Kids’ games. Are they safe as they look?

With school holidays nearly upon us, long trips away for families can certainly be made much more fun with games to play while in transit. However, not all games are suitable for children. So what do parents have to look out for when downloading a new game for their child to ensure that it is fun, safe and age appropriate, while reflecting an individual family’s tastes? CyberSafety Lady Leonie Smith explains what you can do.

Check First: Parents must agree with their children that they do not download apps or games without permission, or set up parental control to prevent downloading without a parent’s passcode. This works well for younger children that may not yet be capable of respecting boundaries on digital devices.

Check on www.commonsensemedia.org and Google the name of the game. The age ratings certainly help on the app stores, but can be unreliable. Some apps are correctly rated according to the app’s Terms Of Service, and some are rated lower than the legal age of play. The ratings usually also have a description of the game’s content - for example ‘Cartoon Violence’ or ‘Sexual References’.

Does Popular Mean Safe? Many app stores have a ‘Game Of The Day’ or promote the ‘Most Popular’ games. This doesn’t mean that the game is safe to play. It just means that many people have downloaded it, or the developers have paid to be promoted. App Store reviews may give an idea of the game’s safety, but reviews can be skewed so be wary. 

Online Vs Offline - Multiplayer: Offline games are generally safer for younger children, as there is no online chat with other players. Online multiplayer games may expose your child to other players’ chats, which could include swearing or bullying. They may also meet older or adult players, who bully others or participate in the game solely to groom children for sexual purposes.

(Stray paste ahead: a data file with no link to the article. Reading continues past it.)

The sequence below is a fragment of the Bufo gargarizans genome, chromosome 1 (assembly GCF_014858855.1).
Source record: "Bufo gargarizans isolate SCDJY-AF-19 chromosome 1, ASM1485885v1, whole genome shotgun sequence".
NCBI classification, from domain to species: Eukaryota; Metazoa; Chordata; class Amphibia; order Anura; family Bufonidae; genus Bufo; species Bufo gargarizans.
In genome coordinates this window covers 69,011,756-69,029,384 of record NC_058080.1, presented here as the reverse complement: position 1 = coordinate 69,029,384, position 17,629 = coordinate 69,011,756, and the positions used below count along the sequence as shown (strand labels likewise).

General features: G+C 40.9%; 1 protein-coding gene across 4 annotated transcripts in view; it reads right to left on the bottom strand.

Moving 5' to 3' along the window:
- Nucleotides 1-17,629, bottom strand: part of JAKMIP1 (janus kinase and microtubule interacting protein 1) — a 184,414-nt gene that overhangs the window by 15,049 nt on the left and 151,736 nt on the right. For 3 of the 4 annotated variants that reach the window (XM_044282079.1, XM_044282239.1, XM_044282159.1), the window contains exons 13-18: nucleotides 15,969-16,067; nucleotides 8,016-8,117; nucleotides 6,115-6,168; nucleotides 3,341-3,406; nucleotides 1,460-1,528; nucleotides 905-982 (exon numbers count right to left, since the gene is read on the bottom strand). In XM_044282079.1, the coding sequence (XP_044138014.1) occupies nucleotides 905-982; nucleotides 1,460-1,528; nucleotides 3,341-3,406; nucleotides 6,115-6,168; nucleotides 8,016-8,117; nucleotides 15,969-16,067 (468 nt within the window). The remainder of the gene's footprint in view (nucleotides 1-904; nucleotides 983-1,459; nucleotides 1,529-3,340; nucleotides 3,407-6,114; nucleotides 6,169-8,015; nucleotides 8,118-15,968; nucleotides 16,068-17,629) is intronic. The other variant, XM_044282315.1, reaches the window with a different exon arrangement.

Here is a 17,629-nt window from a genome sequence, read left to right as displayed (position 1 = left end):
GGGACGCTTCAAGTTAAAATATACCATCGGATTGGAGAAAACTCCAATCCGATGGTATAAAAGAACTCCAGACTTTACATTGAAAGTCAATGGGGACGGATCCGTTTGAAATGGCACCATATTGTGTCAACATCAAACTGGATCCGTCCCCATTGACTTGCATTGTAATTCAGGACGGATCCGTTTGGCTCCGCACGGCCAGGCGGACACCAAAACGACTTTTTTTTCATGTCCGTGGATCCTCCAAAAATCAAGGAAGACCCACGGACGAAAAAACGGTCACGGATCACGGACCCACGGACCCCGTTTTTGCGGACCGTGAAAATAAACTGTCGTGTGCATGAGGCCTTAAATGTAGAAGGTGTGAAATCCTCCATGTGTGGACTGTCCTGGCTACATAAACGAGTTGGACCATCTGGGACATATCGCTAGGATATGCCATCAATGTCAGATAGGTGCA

Some games have moderators, but moderation usually happens only when a player is reported.

Cost: Apps make money through either an upfront purchase of the game, or via ‘In App Purchases’. If you don’t want your child to spend money, tell them and change the device’s parental control settings to block ‘In App Purchases’.

Gambling Type Games: Some games use gambling type visuals or mechanics to encourage children to keep playing. Any game that uses coins is a gambling mechanic; coins going into your child’s account may even sound like a poker machine.These games are not well regulated, and research is currently underway on whether they encourage gambling later on.

Advertising: Some ‘Free’ games are loaded with advertising, and you can receive incentives and coins for playing advertising videos. There is little regulation on advertising to children in mobile games.

Privacy and Terms & Conditions: Some games ask for access to your location or microphones. Denying access is generally safer. Understanding Terms and Conditions can be difficult, but scrolling through them will give you an idea of how regulated the game is, what data it may take from your child, and the legal age recommendation. 

Get to know the game by asking your child to teach you how to play, which can be fun and will start conversations about children’s digital world. Supervise younger children while they play to help with unexpected pop-ups, but be aware that this won’t prevent seeing something upsetting in a game. Video games can be fun for the whole family if you have an open mind and do your homework first.


Leonie Smith
The Cyber Safety Lady
www.thecybersafetylady.com.au
 

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